Web and email are two different things OP. Yes, they both suffer from centralization, but email is more difficult to decentralize.
Anyone can set up a website and anyone can view it. Chances are it will be indexed by Google. So there's nothing stopping people from setting up their own websites and other people using it. The reason people don't do it is probably because it's not worth the effort for most people. Hopefully, Fediverse services take off and become and outlet for people that don't need a website.
Email is a different story. As you've found out, the major email providers will flag emails from small servers as spam. Which forces people to sign up to the major providers for an email address because their small email provider "doesn't work." So you can't just set up an email server and send and receive emails to everyone.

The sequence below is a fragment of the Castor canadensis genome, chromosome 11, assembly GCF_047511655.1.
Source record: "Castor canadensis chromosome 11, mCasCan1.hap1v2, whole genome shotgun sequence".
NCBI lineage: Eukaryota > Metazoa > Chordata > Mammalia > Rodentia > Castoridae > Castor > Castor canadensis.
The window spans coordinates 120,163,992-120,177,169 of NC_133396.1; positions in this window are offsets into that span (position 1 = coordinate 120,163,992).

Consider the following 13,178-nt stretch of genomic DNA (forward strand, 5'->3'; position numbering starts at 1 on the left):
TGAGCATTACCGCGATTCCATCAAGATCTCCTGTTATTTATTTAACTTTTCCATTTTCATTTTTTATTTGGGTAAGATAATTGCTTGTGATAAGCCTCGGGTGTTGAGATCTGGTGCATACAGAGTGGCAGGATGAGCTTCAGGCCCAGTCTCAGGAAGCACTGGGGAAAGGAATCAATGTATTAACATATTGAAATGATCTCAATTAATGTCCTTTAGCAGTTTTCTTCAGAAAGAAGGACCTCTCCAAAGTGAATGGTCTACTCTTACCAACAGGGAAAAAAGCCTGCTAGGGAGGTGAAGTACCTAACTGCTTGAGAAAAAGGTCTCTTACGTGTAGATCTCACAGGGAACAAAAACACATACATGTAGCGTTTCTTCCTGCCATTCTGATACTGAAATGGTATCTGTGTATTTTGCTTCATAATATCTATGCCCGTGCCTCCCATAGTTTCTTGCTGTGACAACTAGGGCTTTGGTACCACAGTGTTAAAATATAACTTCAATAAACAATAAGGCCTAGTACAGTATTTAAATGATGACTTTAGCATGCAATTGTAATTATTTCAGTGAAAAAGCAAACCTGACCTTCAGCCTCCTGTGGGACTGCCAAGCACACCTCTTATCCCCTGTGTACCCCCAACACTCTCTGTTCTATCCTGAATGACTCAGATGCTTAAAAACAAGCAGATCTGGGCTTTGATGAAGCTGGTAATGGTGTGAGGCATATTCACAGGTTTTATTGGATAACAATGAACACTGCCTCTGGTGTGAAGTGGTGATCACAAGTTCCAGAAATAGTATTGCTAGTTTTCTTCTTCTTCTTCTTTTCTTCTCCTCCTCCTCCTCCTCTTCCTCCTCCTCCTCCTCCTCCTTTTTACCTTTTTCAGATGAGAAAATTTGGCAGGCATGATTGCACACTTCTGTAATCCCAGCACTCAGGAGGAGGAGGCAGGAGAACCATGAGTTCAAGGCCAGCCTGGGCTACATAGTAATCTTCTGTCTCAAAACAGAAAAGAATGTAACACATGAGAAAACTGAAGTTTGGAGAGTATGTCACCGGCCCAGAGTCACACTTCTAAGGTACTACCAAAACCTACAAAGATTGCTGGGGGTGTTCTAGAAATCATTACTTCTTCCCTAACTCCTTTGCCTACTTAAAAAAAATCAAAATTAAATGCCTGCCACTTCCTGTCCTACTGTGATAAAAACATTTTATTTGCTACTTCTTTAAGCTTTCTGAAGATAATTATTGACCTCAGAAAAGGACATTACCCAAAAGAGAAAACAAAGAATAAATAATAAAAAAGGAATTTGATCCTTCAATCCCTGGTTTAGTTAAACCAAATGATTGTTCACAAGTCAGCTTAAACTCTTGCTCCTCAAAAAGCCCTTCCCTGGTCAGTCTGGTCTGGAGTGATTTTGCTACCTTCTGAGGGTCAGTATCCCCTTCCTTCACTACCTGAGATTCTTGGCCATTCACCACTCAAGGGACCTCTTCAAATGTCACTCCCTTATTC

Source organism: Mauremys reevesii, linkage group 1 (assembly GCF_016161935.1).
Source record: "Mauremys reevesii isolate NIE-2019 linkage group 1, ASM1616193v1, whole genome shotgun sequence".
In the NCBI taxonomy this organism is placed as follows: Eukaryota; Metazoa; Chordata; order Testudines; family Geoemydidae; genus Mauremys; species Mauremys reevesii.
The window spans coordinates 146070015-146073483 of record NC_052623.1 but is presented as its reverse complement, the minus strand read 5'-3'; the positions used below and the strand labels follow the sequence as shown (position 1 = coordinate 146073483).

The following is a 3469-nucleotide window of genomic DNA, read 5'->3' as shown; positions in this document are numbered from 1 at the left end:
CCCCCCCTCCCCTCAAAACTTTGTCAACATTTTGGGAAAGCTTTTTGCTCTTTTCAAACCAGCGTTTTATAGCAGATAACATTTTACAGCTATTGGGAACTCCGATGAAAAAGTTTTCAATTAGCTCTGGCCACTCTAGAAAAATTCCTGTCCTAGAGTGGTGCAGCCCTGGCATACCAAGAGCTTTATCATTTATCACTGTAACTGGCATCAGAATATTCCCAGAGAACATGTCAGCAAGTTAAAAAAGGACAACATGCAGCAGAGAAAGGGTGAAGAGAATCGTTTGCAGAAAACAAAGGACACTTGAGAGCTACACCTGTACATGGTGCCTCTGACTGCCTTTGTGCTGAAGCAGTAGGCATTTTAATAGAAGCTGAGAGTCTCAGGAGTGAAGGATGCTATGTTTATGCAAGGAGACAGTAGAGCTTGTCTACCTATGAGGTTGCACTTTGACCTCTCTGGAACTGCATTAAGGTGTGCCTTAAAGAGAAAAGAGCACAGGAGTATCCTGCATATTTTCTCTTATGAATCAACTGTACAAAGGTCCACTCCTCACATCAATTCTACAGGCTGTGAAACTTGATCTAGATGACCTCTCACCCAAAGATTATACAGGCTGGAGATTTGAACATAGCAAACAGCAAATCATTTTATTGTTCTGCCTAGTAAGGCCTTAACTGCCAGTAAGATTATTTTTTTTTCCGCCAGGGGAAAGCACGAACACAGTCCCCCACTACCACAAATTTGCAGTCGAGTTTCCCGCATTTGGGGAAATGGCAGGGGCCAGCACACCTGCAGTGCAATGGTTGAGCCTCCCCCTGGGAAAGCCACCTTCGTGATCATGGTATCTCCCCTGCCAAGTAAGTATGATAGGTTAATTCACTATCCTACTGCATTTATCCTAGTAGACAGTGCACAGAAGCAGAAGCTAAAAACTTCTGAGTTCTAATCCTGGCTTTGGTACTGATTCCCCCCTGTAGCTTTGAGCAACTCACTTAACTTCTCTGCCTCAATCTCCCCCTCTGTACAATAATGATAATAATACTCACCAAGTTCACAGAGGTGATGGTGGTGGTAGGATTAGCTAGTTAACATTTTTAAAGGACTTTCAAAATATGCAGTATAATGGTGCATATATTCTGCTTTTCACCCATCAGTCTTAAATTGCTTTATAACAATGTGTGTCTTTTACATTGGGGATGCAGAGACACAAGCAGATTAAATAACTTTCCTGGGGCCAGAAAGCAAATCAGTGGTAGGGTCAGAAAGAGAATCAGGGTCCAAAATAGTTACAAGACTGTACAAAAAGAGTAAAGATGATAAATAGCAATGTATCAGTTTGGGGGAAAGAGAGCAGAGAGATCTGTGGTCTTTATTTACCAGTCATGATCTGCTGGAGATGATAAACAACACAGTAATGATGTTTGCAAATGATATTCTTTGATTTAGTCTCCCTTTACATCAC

Spam may be a legitimate problem, but the major providers blanket ban too many email servers to believe it. It's probably to:
1. Stop competitors from taking market share.
2. Stop competitors that don't share emails with the NSA.
I think email is a dead end for decentralization. It was made in the 1970s for small networks where people trusted each other. There's no inbuilt solution to stopping spam or address spoofing. If these issues are solved (as well as being practical), then there is no legitimate argument against stopping connections with small servers.
I like Bitmessage, although it hasn't been updated in a while. It uses proof of work to stop spam and addresses are based on cryptographic keys.http://bitmsgdyvsmwgsimkxplisxbzpewvkhfm3fmomzd63apaymaxiznz6ad.onion/Main_Pagehttps://bitmessage.org/wiki/Main_Page